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Malnutrition in UzbekistanOn July 1, 2021, USAID successfully delivered 131 tons of food to Tashkent, the capital of Uzbekistan, to combat malnutrition in Uzbekistan. The almost $400,000 humanitarian aid package provides a “nutritious vegetable and legume mix” to health and social care facilities as well as disadvantaged Uzbek households. The aid is yet another act showing the U.S. commitment to long-term investment in health and nutrition in Uzbekistan.

Food Security and Uzbekistan’s Agri-Food Sector

Since it gained independence in 1991, Uzbekistan has wisely prioritized self-sufficiency in its approach to food security. Although the country has produced sufficient food to cover its population in the past, “food security also encompasses affordable food and a diverse diet that includes essential nutrients.” According to the International Food Policy Research Institute (IFPRI), malnutrition in Uzbekistan lingers because the country lacks adequate standards of balanced and nutritious diets and affordable food options are rare.

The World Bank states that the development of Uzbekistan’s agri-food sector is critical to strengthening food security and reducing poverty in the country. Economically, the agriculture division alone contributes 28% of Uzbekistan’s GDP and is responsible for employing more workers than any other sector. About 27% of the entire workforce, or more than 3.65 million people, work in the agricultural field.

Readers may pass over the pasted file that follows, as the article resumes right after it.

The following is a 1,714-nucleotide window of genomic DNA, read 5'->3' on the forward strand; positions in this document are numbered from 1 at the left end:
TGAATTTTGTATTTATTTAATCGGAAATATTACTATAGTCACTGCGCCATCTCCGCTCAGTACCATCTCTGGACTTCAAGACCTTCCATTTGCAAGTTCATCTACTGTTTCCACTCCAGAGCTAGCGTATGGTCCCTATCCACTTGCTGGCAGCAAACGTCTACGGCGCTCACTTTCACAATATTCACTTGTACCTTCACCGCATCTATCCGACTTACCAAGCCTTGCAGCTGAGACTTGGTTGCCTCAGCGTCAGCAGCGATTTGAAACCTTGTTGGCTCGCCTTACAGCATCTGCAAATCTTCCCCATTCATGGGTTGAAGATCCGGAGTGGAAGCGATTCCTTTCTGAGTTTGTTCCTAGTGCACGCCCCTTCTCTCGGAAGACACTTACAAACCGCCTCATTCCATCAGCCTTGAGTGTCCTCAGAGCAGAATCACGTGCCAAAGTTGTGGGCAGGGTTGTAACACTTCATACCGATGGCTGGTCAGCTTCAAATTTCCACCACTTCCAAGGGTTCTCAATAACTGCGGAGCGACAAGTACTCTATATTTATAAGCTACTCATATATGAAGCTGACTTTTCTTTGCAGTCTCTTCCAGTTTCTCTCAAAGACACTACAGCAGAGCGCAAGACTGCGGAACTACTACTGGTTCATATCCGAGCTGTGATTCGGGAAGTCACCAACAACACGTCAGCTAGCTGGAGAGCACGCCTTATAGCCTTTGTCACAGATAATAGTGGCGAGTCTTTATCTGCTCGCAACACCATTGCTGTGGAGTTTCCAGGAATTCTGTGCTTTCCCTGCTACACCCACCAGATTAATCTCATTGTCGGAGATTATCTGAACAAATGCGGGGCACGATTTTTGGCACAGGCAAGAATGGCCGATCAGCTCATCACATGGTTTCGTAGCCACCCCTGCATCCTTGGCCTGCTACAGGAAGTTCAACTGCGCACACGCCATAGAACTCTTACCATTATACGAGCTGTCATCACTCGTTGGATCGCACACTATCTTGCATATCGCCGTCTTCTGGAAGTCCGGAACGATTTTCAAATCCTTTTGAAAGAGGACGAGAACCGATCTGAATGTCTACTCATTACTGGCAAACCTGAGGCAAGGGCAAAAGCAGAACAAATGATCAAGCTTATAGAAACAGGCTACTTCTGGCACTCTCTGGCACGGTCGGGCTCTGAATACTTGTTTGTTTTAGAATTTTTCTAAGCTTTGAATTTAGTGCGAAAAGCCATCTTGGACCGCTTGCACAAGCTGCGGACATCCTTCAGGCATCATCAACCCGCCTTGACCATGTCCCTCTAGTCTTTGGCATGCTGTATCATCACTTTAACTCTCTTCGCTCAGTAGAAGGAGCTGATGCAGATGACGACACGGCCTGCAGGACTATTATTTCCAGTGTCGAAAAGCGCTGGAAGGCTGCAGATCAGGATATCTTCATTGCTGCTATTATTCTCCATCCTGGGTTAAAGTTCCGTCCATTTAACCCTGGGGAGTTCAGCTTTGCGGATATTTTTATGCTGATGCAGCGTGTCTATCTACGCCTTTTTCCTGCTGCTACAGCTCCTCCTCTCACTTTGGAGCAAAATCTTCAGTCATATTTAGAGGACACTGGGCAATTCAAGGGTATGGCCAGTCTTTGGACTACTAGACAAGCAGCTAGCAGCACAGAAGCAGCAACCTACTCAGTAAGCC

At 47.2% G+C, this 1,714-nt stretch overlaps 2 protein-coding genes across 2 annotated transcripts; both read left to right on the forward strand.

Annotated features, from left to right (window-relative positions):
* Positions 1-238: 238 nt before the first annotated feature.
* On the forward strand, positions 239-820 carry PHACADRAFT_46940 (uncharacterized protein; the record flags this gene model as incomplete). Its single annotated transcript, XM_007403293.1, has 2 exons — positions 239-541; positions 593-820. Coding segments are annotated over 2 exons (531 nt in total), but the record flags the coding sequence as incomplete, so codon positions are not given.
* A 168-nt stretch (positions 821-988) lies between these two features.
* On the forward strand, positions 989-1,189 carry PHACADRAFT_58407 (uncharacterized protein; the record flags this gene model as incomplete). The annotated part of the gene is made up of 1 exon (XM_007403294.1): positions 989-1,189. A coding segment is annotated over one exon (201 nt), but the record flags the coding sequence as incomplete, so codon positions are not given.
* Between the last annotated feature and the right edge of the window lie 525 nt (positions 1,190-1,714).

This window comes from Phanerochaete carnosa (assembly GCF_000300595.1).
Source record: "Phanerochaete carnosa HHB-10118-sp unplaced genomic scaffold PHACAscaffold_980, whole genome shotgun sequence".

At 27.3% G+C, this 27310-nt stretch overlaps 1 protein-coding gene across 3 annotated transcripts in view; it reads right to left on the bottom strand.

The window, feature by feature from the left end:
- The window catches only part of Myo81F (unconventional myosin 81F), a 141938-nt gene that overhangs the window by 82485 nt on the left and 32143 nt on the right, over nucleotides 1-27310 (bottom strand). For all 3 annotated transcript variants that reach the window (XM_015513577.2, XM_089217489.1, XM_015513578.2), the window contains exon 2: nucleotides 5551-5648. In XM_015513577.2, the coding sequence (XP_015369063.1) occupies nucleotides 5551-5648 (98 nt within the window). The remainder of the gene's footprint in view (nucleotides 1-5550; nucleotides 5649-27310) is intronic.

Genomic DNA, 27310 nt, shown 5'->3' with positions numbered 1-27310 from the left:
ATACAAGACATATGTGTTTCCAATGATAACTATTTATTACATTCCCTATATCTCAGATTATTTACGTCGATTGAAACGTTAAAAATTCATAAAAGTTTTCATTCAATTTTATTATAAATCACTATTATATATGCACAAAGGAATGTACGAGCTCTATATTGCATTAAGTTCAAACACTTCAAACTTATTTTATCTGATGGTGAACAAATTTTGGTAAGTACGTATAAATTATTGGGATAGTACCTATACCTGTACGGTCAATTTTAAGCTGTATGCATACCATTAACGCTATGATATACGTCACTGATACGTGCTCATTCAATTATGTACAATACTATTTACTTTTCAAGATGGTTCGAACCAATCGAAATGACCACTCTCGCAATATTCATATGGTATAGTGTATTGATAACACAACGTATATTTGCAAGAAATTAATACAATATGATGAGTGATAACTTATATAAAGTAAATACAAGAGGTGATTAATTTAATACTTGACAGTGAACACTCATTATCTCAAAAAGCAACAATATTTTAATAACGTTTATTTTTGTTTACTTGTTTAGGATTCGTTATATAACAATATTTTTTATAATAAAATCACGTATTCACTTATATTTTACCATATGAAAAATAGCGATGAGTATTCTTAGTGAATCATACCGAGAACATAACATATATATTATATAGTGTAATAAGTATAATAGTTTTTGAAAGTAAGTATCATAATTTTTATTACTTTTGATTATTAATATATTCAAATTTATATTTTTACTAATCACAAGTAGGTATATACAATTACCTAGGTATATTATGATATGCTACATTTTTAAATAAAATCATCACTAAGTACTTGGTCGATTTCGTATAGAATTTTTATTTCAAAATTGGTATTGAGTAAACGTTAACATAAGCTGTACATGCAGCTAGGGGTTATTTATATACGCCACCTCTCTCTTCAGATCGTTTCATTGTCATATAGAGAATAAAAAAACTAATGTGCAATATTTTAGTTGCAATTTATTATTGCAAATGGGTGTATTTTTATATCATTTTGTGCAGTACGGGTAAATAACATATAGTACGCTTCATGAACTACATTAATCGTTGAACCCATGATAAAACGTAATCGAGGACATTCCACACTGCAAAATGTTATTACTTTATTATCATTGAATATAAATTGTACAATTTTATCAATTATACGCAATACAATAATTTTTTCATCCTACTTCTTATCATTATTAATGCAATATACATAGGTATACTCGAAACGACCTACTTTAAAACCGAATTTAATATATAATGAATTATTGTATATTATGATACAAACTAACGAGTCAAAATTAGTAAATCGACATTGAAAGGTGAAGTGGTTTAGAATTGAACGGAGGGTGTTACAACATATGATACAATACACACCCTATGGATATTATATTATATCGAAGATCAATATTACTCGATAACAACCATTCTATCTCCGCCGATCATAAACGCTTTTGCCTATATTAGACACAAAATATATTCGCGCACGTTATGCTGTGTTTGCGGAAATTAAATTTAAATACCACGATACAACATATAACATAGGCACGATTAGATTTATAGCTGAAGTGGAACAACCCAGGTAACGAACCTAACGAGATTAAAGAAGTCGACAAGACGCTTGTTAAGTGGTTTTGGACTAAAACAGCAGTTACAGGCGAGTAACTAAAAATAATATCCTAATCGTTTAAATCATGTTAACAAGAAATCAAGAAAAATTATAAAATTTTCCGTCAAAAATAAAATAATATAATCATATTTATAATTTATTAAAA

In 2019, almost 10% of the country lived below the poverty line, surviving on less than $3.2 per day. This equates to about 3.2 million people, 80% of which lived in rural regions “with livelihoods that depend largely on agriculture.” For these reasons, USAID seeks to develop and diversify the agri-food sector by introducing new technologies and techniques to local farmers. In the past, Uzbek farmers could not access contemporary data on markets, weather, technologies and farming practices. By supplying almost 100,000 hours of agricultural training “and working with 64 new consulting service providers,” USAID has played a role in a 523% “cumulative increase in farm yields,” raising the income of Uzbek farmers by 107%.

USAID’s Impact on Uzbek Food Security

In the last decade, USAID’s International Food Relief Partnership program has supplied 1,300 tons of food assistance to Uzbekistan, amounting to more than $3.5 million in aid. The recent delivery will target more than “30,000 of the most vulnerable citizens” who are most at risk of food insecurity and malnutrition. The aid will cover 130 health and social centers, including mental institutions and orphanages.

USAID Uzbekistan’s mission director, Mikaela Meredith, states, “This program demonstrates the ongoing strong partnership between Uzbekistan and the United States of America to improve nutrition and ensure that the most vulnerable have adequate, safe and nutritious food to support a healthy and productive life.”

The Future of Uzbekistan’s Food Security

Uzbekistan is currently on course to meet the global nutrition targets of reducing child stunting by 40% by 2025. In terms of stunting in children younger than 5, the rate has reduced from 25% in 2002 to 10.8% in 2017. However, not enough data is available to determine how close Uzbekistan is to achieving its 2025 target for stunting. Nonetheless, the country has made progress over the years. The continued assistance from USAID and other international organizations will help develop the agricultural sector, increase food security and combat malnutrition in Uzbekistan.

Gene Kang
Photo: Flickr